Saturday 12 November, 2011: New Delhi to Kathmandu
6 a.m.There are six of us flying from Delhi to Kathmandu this morning. We plan to spend the day exploring Kathmandu, and to leave for Besisahar by bus tomorrow, where the trek begins (or so we think). We meet at Terminal Three in New Delhi - Aditya and Nisha from Chennai, Abhilasha, I and Sekhar from Hyderabad and Asheesh from Delhi. Only four of us will complete the circuit, but let me not get ahead of the story.
9 p.m.The journey has begun badly for both Sekhar and me. The poor guy did not have a passport and could not board the flight. He is now travelling by road and will reach Kathmandu by tomorrow afternoon (it turns out that Indian citizens need either passport or voter's ID card when flying in to Nepal, but neither of the two if they drive in). My tragedy, thought far less tragic, is crippling. I'm down with severe diarrhea and have been pumping myself with medicines non stop.
Thamel is a typical touristy place, but unlike any I've seen before. It is bright and colorful, and sells everything that a traveler might desire or need at the beginning or end of his journey. I especially love the Sherpa and North Face stores, although they are a bit expensive. But there are good fakes too; and if you know how bargain well, you can get great deals. I paid 4000 NR for the fake down jacket that was to save my life at subzero temperatures, when the quoted price was 6500 NR. And I'm not so hot at the fine art of price negotiation.
Sunday, 13th November 2011:Thamel, Kathmandu
11 am. My diarrhea continues unabated. Sekhar has finally reached, after 29 hours of travel by flights, taxis, rickshaws and god knows what else. I find that one of the joys of travelling is how special commonplace things become. I tied a scarf around my neck just now, and remembered how Girish had taught me to wear the scarf in this style. And this made me miss Girish so much, like I had last seen him years instead of weeks ago! Or perhaps sickness and dehydration is making me sentimental.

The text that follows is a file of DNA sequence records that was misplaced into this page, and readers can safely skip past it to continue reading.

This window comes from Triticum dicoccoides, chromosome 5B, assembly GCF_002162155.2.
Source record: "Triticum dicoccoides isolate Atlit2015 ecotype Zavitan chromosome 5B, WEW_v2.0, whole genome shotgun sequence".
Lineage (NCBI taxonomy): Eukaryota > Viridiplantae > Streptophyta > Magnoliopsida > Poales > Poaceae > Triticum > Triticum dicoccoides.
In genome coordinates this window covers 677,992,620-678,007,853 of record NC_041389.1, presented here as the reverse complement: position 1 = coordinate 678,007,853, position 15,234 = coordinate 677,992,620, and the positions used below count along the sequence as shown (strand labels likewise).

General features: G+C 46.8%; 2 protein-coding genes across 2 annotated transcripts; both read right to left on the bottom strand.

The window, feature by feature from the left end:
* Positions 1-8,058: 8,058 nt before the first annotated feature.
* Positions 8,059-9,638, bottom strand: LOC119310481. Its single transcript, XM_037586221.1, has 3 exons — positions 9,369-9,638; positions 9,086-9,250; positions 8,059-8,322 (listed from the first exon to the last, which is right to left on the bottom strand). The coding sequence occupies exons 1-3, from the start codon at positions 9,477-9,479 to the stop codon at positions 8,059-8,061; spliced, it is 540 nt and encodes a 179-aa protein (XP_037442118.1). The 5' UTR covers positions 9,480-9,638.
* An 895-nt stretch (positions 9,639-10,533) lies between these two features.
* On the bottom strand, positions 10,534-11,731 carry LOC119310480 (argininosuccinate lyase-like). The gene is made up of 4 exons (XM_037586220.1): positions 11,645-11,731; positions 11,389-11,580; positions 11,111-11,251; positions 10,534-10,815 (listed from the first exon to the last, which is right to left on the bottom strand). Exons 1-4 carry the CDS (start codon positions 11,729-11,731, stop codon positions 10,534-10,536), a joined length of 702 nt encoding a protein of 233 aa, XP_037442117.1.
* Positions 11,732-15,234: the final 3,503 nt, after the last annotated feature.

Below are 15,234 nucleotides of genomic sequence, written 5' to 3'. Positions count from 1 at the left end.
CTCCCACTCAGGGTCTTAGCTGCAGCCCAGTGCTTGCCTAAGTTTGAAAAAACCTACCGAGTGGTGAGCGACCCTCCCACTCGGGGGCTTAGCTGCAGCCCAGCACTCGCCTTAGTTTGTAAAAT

9pm. God knows who said it before but its true we are slaves of our stomachs. Kathmandu looks ten times more charming this evening, now that my belly cramps are gone and my appetite's back. I went for a short walk, bought a Terry Pratchett, and read it over a hot dal-rice-aaloo subzi dinner. Life is good again.
Monday, 14 Nov 2011: Kathmandu to Syange
|Me and the yummy thukpa, at Besisahar|
You could start the trek at Besisahar, but it's a good idea to take the jeeps wherever they ply, because its better to be inside the jeep than outside where you would inhale the kilos of dust on the path. The trek is best started where the road, or what passes for a road in these parts, ends. Which is why I feel sad that the trekking path is getting shorter as the road keeps encroaching on what used to belong only to yaks, goats, and trekkers.
|Besisahar Bus Station (no kidding!)|
Day one - Tuesday, 15 Nov 2011: Syange to Dharapani. (17 km, 7.5 hours)
The first day of the climb - an ascent of over 600 metres. One of the tougher days. But also one of the most beautiful.
Syange to Jagat. 4km. 1 hour.
|Route from Syange to Jagat|
Jagat (1300m) to Chamje (1385m), 4km, 1.5 hours.
|Sekhar faces a decision|
There are two options to to choose from when you leave the village of Jagat. You could continue on the straight and narrow path that jeeps use, or you could follow the signboard on your left that says -"Way to Beautiful Old Trekking Route to Chamchhe and Manang". Of course, since we're suckers for lines like that, that's the route we took, but I'm told that the other is beautiful too, with a trail that continues by the river, and goes through a forest of pine trees and rhododendrons. The old trekking route will show you various abandoned guesthouses, and a waterfall with a rainbow. We stopped for tea at the predictably named Rainbow Waterfall guesthouse. It is important to remember to hydrate yourself well on this route, since you may not often feel thirsty. Ginger tea is a popular choice and is rather refreshing.